[Daniel Petri] Bacillus products represent a twenty year-old technology that happens to be experiencing a revival—largely due to the benefits for probiotic producers, not necessarily their clients. Furthermore, there is an ongoing discussion about the efficacy of B. subtilis versus B. amyloliquefaciens. Both species are genetically very similar and can often not be distinguished with traditional or simple molecular genetic analytical tools. New technologies now allow us to correctly identify each species, leading to a need to update or review regulations in some places. This is important, since Bacillus amyloliquefaciens is not yet positive listed as a direct-fed microbial in the US in the AAFCO Official Publication, but its derived enzymes are. Therefore local hurdles for use in some countries remain.
From a health perspective, Bacillus is not crucial for the development of birds. It is a transient organism, as per the FAO report, that does not attach to the cell surface and therefore has limited interaction. In most cases, a good portion of the performance benefits can be attributed to the enzymes Bacillus produce—even though enzymes can be applied directly at a much lower cost. In addition, it’s provided in spore form, while tested in vitro as a vegetative cell, leaving it still to be defined as to when and in which quantity germination in the GIT actually happens. There are limited publications in this area, indicating that many cells remain spores or complete the lifecycle quickly and become spores. This research is also vastly limited due to technological hurdles.
As we are dealing with the food and feed chain, it is important to find solutions that are safe and cost-effective. There is a complex microbiology at work related to feed efficiency –the science continues to advance on the topic– and what we know today is that livestock producers gain tangible benefits from a complex ‘from birds to birds’ product like PoultryStar® that delivers the right beneficial strains to specific sections of the GIT where they are most useful, then supporting the probiotic with fructooligosaccharides to ensure that beneficial microbiota thrive and best serve the host animal. This synbiotic concept and targeted mode of action represents a level of sophistication yet to be reached with a Bacillus-based product.
[Feedinfo News Service] What advantages do multi-species probiotics have?
[Daniel Petri] First, I would highlight that multi-species probiotics can be divided into two categories: unspecific/undefined and specific/well-defined. Unspecific multi-species products have gained a certain reputation in preventive application or Salmonella control, but they may bear other risks due to the fact that undefined fermentation could incur multiplication of viruses or resistance genes that by definition cannot be controlled. So again, safety is a consideration.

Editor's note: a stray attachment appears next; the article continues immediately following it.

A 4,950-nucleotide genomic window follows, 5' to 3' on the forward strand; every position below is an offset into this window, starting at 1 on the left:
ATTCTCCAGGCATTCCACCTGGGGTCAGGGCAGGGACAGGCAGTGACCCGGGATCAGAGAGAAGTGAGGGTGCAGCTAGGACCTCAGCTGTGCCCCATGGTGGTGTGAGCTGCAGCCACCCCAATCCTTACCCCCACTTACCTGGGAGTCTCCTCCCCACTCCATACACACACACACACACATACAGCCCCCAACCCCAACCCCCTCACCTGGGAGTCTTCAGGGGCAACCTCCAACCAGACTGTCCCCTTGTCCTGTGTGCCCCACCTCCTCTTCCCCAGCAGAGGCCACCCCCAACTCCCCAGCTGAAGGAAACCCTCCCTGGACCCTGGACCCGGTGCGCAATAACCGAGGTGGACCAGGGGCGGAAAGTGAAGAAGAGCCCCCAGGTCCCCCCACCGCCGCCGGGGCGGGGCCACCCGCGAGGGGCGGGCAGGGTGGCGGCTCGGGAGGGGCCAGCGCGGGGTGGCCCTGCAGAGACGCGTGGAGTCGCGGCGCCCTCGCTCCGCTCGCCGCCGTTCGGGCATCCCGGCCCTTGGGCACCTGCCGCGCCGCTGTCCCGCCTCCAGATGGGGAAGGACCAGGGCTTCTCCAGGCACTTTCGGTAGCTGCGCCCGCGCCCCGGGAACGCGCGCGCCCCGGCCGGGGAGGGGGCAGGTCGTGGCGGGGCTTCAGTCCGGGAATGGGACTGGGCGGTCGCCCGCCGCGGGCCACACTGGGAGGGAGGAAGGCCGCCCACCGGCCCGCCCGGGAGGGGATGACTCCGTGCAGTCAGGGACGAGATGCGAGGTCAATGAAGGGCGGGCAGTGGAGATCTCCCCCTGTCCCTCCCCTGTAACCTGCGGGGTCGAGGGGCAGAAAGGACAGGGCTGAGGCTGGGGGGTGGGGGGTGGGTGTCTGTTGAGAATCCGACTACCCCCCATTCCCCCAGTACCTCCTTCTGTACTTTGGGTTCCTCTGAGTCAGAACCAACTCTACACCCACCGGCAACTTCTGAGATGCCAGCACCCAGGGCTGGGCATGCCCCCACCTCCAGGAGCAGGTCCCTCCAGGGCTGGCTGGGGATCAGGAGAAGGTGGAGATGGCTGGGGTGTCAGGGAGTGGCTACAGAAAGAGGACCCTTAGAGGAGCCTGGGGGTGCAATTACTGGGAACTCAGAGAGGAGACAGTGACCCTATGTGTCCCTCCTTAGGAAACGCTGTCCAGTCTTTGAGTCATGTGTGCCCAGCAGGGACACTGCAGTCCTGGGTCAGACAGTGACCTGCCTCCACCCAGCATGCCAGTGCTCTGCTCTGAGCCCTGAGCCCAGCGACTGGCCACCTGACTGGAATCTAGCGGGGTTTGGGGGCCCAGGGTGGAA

At BIOMIN, we focus on well-defined multi-species probiotics that target colonization of the GIT by strains that are essential to animals’ gut health. Take a look at the strains in PoultryStar®. The Enterococcus strain is from the avian jejunum, the major site for nutrient uptake, which is the weakest point in a birds’ natural defense system due to the thinness of the mucosal barrier. The immunomodulatory Bifidobacterium strain is from the ileum, where the bird’s Peyer’s patches are responsible for setting up the adaptive immune response. Bifidobacteria in particular are promoted due to prebiotic fructooligosaccharides (FOS) in the product. Pediococcus and Lactobacillus strains colonize the cecum and prevent harmful bacteria such as Campylobacter and Salmonella from taking hold, where FOS also promotes further balance in the hindgut.
The advantages of using a mix of strains including lactic acid bacteria, hinge on the fact that they colonize the GIT and are essential for good gut health. Consequently, they are able to support less reliance on antibiotics, better uniformity, fewer condemnations, lower mortality and subsequently, consistently good performance.
[Feedinfo News Service] This time last year, PoultryStar's approval at EU level was extended to chickens reared for laying and minor avian species other than laying species. How has the product fared in the market since then?
[Daniel Petri] Since PoultryStar® was introduced, worldwide sales have doubled each year. We have built on this success, and clients can now use PoultryStar® for organic production, along with the choice of water or in-feed application. We are currently working on post-pellet application and already have plans underway to expand production.
At the upcoming EuroTier we will introduce a new hatchery application which really goes to the heart of the innovation PoultryStar® represents, and we are grateful for the recognition by the Innovation Award Committee in this regard, having been shortlisted for a medal this year. Modern production setups leave chicks with immature immune systems, and PoultryStar® quickly establishes a healthy gut microbiome and supports immune development. It is particularly relevant in the context of antibiotic reduction. Furthermore, we have seen strong demand for PoultryStar® in turkeys as well. We are actively pursuing registration extension in the EU, and have already completed two successful registration trials.
[Feedinfo News Service] What is next on BIOMIN's agenda in terms of raising further awareness of the benefits of synbiotics and holistic, multi-product feeding strategies?
[Daniel Petri] The practical results of our research will go into our solution concepts that enable customers to combine the right products to get the desired outcome. We will continue to examine antibiotic resistance, antibiotic-free feeding regimes and the need to address the preventative use of antibiotics in livestock production. One key point is to look at antibiotic reduction in the production system as a whole, considering differences in species, production stages, environmental conditions, etc. The latest trend is to scrutinize the use of coccidiostats and we have been looking into coccidiostat-free solutions. We have already documented the effect of PoultryStar® in alleviating the negative impact of coccidiosis, and a more detailed approach with a combination of additives is probably the way forward. We will continue to invest heavily in this topic with existing products and concepts to be defined in the future.
This interview was first published on www.feedinfo.com.